Description of O'Reilly Automotive

O'Reilly Automotive, Inc. - Common Stock

Statistics of O'Reilly Automotive (YTD)

What do these metrics mean? [Read More] [Hide]

TotalReturn:

'Total return, when measuring performance, is the actual rate of return of an investment or a pool of investments over a given evaluation period. Total return includes interest, capital gains, dividends and distributions realized over a given period of time. Total return accounts for two categories of return: income including interest paid by fixed-income investments, distributions or dividends and capital appreciation, representing the change in the market price of an asset.'

Using this definition on our asset we see for example:
  • Looking at the total return, or performance of 155% in the last 5 years of O'Reilly Automotive, we see it is relatively larger, thus better in comparison to the benchmark SPY (67.3%)
  • Compared with SPY (46.1%) in the period of the last 3 years, the total return, or increase in value of 39.8% is lower, thus worse.

CAGR:

'Compound annual growth rate (CAGR) is a business and investing specific term for the geometric progression ratio that provides a constant rate of return over the time period. CAGR is not an accounting term, but it is often used to describe some element of the business, for example revenue, units delivered, registered users, etc. CAGR dampens the effect of volatility of periodic returns that can render arithmetic means irrelevant. It is particularly useful to compare growth rates from various data sets of common domain such as revenue growth of companies in the same industry.'

Applying this definition to our asset in some examples:
  • Looking at the annual performance (CAGR) of 20.6% in the last 5 years of O'Reilly Automotive, we see it is relatively larger, thus better in comparison to the benchmark SPY (10.9%)
  • Looking at annual return (CAGR) in of 11.8% in the period of the last 3 years, we see it is relatively lower, thus worse in comparison to SPY (13.5%).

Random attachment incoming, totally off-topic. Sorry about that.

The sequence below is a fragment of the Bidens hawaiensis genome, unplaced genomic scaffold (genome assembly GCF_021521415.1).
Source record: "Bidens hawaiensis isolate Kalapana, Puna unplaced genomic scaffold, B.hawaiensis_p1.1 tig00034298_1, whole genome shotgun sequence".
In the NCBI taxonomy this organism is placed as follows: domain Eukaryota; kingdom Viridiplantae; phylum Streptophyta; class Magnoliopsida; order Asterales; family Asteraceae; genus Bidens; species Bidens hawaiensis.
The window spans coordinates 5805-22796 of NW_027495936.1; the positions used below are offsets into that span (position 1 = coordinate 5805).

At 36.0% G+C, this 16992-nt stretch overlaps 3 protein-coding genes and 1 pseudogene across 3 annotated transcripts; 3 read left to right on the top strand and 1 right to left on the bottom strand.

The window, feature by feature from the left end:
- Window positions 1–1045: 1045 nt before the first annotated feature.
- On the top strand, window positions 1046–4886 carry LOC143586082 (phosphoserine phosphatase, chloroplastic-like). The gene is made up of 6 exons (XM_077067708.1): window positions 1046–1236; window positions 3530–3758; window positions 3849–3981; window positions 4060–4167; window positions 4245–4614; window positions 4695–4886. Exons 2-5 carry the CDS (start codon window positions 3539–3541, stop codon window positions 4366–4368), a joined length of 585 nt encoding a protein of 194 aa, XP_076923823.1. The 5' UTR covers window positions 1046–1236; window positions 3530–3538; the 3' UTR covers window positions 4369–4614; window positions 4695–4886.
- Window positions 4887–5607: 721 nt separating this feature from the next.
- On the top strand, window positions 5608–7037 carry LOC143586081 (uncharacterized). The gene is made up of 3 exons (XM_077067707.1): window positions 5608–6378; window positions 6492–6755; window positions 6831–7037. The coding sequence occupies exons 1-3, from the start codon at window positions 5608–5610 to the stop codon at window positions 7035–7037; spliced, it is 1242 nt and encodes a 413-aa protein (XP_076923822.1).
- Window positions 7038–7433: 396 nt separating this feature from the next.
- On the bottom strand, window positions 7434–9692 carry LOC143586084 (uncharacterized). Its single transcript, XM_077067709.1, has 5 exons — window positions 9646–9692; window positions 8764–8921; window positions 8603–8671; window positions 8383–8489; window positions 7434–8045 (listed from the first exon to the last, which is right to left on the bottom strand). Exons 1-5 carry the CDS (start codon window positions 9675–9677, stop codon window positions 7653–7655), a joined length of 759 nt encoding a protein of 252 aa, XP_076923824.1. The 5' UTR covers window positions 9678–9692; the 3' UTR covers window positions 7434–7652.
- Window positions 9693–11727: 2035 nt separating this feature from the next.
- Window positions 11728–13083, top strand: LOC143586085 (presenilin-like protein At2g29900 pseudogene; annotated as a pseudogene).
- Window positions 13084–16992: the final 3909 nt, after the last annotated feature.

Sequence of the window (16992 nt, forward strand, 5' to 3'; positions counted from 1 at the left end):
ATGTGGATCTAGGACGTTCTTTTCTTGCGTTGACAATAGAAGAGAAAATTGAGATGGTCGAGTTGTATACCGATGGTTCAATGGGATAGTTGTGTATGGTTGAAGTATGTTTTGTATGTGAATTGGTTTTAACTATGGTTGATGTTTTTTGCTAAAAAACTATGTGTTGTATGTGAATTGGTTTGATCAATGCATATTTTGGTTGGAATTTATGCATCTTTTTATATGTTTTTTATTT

Volatility:

'Volatility is a rate at which the price of a security increases or decreases for a given set of returns. Volatility is measured by calculating the standard deviation of the annualized returns over a given period of time. It shows the range to which the price of a security may increase or decrease. Volatility measures the risk of a security. It is used in option pricing formula to gauge the fluctuations in the returns of the underlying assets. Volatility indicates the pricing behavior of the security and helps estimate the fluctuations that may happen in a short period of time.'

Applying this definition to our asset in some examples:
  • The historical 30 days volatility over 5 years of O'Reilly Automotive is 25%, which is higher, thus worse compared to the benchmark SPY (13.2%) in the same period.
  • During the last 3 years, the 30 days standard deviation is 27.1%, which is higher, thus worse than the value of 12.4% from the benchmark.

DownVol:

'The downside volatility is similar to the volatility, or standard deviation, but only takes losing/negative periods into account.'